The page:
Speech input software is an assistive technology and strategy that people use when they have difficulty using a keyboard or mouse. This may include people with motor, visual, or cognitive disabilities. In the 21st century, it’s an excellent alternative for people in all walks of life.
Things I accomplished
- Level Access’s Web Accessibility 101: Dragon NaturallySpeaking Demo (YouTube)
- W3C’s Web Accessibility Perspectives: Voice Recognition
- Equal Entry’s Using Cortana and Speech Recognition Together on Windows 10
- AccessiQ’s Website accessibility testing – links – Access iQ™
- Assistive Technology Experiment: DragonNaturallySpeaking (WebAIM)
- Short Note on ARIA, Dragon, and Standards (TPG)
- Notes on Guidelines for Speech Accessible HTML for DragonNaturally Speaking (TPG)
What I learned today
Windows 10 has built-in speech recognition?? It sounds like a combination of Cortana and Speech Recognition could be a cheap alternative to Dragon, but I’d need to experiment a bit with both to compare.
Apple has a Dictation feature. So, somewhat like Windows, a combination of Siri and Dictation could be used. I’ve avoided setting up dictation just because of the privacy flag that pops up when it asks permission to connect to an Apple server and learn from your voice over the Internet. Maybe I’m just paranoid and they all actually work that way?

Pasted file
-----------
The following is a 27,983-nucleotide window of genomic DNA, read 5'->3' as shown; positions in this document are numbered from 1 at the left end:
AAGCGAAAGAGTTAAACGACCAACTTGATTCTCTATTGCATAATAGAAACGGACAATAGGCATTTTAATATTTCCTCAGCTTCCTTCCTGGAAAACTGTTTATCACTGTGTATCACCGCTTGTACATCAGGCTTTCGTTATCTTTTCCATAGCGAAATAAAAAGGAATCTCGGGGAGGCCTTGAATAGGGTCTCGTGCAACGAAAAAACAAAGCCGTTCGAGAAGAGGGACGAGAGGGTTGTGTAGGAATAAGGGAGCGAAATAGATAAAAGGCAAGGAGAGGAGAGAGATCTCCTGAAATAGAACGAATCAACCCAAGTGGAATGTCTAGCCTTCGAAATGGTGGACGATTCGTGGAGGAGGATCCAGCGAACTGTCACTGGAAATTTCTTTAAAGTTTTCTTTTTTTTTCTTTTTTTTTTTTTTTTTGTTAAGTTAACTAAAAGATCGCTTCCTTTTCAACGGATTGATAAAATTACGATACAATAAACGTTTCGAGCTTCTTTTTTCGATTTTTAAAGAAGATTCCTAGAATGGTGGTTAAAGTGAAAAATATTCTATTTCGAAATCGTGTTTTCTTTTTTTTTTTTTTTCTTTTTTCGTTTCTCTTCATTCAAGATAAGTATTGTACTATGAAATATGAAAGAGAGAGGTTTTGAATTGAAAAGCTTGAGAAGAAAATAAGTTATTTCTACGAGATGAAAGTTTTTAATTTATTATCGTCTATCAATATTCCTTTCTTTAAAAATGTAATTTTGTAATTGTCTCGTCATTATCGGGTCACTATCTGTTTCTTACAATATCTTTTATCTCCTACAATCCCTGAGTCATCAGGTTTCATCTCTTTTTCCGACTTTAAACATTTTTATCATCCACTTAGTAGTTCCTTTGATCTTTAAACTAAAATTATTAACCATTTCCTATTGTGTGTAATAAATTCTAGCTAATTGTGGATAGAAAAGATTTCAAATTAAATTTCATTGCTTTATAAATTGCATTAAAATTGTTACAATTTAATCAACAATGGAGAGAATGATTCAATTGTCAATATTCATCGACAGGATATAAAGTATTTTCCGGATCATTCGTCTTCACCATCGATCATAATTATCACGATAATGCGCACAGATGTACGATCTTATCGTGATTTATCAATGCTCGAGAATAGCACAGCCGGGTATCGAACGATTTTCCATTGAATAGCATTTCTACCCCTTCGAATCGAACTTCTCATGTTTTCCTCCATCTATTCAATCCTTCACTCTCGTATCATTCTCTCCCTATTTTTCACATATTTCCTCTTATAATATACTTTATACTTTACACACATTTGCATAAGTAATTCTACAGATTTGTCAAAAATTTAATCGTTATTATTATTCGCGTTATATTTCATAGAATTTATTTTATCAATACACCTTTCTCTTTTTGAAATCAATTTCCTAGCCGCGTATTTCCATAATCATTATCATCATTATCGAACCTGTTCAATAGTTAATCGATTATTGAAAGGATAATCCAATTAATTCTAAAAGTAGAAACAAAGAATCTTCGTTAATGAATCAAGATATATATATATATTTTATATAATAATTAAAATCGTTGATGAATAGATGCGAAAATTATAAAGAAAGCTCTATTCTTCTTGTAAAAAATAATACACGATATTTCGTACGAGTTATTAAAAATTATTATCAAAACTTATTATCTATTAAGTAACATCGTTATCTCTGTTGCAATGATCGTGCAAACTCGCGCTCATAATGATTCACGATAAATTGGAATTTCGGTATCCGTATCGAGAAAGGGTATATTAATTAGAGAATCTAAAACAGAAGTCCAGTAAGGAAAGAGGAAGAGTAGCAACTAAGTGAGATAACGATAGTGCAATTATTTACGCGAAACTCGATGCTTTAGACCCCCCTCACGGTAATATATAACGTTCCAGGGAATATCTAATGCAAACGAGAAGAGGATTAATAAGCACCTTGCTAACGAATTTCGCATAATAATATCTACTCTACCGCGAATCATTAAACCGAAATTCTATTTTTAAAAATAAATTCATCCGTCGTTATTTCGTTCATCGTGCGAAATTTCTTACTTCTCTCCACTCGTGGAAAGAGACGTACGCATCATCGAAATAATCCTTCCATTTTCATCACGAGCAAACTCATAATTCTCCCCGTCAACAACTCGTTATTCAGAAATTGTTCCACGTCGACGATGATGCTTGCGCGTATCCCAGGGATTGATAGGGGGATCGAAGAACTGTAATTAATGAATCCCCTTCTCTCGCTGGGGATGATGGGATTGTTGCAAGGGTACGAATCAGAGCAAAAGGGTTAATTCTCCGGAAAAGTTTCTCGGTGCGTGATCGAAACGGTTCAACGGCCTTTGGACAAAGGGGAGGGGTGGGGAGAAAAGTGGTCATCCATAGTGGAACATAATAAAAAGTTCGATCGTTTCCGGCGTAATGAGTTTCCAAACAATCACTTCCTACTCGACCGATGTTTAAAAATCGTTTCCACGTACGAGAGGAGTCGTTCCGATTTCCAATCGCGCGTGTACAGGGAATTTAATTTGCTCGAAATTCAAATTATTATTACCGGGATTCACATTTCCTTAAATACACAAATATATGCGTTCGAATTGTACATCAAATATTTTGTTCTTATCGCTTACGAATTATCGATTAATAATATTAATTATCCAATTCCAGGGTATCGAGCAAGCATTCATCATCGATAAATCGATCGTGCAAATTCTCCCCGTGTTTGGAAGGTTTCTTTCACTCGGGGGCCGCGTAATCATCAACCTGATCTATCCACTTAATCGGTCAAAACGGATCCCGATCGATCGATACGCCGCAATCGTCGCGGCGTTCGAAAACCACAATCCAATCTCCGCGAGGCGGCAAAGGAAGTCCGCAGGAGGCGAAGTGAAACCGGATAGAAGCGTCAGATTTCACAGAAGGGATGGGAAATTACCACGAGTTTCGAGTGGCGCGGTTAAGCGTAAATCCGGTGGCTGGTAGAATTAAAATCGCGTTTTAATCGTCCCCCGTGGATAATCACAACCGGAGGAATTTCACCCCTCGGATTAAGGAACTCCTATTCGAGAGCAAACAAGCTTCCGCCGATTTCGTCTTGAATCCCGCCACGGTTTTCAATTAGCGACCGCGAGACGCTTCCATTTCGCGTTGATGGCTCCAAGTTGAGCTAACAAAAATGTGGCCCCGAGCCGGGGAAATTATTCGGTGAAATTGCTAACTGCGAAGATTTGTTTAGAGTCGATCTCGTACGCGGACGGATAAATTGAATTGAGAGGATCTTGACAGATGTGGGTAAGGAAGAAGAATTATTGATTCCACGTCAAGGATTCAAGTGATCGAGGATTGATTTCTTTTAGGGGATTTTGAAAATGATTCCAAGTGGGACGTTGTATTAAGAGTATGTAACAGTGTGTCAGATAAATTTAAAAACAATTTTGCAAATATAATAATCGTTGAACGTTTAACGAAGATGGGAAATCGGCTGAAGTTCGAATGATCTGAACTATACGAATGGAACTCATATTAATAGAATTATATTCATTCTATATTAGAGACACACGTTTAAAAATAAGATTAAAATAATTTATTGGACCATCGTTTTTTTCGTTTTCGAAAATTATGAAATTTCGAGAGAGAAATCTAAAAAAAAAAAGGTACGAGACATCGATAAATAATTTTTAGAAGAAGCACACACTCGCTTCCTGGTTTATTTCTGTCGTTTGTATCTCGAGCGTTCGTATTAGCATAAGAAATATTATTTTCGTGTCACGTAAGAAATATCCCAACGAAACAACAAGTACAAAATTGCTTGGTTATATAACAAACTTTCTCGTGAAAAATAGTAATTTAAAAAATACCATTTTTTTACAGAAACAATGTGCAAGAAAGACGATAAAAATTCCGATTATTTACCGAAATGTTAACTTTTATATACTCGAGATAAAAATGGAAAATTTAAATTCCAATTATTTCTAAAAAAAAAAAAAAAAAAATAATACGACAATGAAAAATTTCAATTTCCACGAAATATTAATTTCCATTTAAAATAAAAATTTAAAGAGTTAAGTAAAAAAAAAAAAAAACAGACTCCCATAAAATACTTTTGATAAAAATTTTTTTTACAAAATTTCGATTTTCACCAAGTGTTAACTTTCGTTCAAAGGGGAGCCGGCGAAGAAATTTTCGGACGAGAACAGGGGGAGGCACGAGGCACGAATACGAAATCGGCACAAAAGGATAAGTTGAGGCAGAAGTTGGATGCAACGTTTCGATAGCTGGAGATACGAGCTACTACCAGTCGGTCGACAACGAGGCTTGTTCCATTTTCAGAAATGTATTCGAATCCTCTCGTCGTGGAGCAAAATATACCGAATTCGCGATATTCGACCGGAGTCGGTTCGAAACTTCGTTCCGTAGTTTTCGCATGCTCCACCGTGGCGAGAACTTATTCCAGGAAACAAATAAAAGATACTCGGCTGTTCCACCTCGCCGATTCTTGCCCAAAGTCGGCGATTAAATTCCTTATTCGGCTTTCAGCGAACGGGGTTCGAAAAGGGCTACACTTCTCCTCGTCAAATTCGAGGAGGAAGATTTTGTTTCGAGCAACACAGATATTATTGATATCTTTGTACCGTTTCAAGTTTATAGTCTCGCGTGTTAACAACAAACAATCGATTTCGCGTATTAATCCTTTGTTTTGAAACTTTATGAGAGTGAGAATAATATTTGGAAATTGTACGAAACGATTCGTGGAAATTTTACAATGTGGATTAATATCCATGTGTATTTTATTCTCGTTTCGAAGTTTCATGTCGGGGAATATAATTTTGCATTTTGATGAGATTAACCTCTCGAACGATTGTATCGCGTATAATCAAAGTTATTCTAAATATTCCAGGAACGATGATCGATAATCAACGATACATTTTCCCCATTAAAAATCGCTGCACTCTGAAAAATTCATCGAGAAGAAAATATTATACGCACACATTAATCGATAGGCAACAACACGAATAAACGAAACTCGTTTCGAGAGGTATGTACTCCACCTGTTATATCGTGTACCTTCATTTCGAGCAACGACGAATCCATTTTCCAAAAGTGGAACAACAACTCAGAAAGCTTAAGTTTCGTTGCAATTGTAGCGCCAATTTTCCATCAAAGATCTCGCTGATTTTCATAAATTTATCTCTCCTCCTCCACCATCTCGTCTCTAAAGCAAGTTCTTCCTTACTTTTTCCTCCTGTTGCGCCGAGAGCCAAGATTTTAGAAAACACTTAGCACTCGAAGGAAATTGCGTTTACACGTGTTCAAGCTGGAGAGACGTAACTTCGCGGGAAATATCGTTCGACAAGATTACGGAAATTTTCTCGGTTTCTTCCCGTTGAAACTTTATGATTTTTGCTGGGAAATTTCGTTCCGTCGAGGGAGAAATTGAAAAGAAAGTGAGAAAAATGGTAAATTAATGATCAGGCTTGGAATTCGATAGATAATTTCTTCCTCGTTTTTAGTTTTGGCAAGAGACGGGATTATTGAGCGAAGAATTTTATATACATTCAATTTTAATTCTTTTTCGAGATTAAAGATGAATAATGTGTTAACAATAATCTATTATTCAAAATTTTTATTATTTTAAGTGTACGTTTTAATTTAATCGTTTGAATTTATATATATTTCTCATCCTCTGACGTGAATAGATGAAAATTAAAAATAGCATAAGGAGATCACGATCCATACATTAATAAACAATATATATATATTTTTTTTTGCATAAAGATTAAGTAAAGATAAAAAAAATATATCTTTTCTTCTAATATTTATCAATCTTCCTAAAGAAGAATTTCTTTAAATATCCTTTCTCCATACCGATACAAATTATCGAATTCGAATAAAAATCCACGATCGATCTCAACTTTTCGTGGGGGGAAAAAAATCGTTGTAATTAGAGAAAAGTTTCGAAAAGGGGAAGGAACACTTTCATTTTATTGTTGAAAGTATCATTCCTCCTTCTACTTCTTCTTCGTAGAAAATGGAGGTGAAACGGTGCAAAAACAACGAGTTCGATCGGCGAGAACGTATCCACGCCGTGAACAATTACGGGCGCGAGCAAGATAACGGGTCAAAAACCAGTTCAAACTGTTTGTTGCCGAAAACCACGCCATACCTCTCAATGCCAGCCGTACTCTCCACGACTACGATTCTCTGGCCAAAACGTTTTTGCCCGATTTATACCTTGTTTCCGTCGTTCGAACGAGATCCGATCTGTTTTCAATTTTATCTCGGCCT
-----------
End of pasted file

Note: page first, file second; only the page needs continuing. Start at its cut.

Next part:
Dragon offers some ARIA support, but it appears to be limited, and should be tested if relying on aria-label, specific roles, etc.
Love this catchphrase from the Web accessibility perspectives video:
“Web accessibility: essential for some, useful for all.”
Challenges that people who use speech recognition software face on the web:
- carousels that move without a pause button
- invisible focus indicators
- mismatched visual order and tab order
- mismatched linked image with text and alternative text
- duplicate link text (e.g. Read More) that leads to different places
- form controls without labels
- hover only menus (MouseGrid can struggle accessing these)
- small click targets
- clickable items that don’t look clickable
- too many links
Designers and developers should focus on WCAG’s Operable principle. In particular, Navigable guideline’s success criteria would apply here. If many of those success criteria are met with other users in mind, it will definitely be beneficial to speech recognition users, too.
In the past, I haven’t personally been interested in software, like Dragon, yet looking from an accessibility point of view, I’m ready to start testing with speech input technology to better understand how it works and affects people who rely on it when interacting with the web.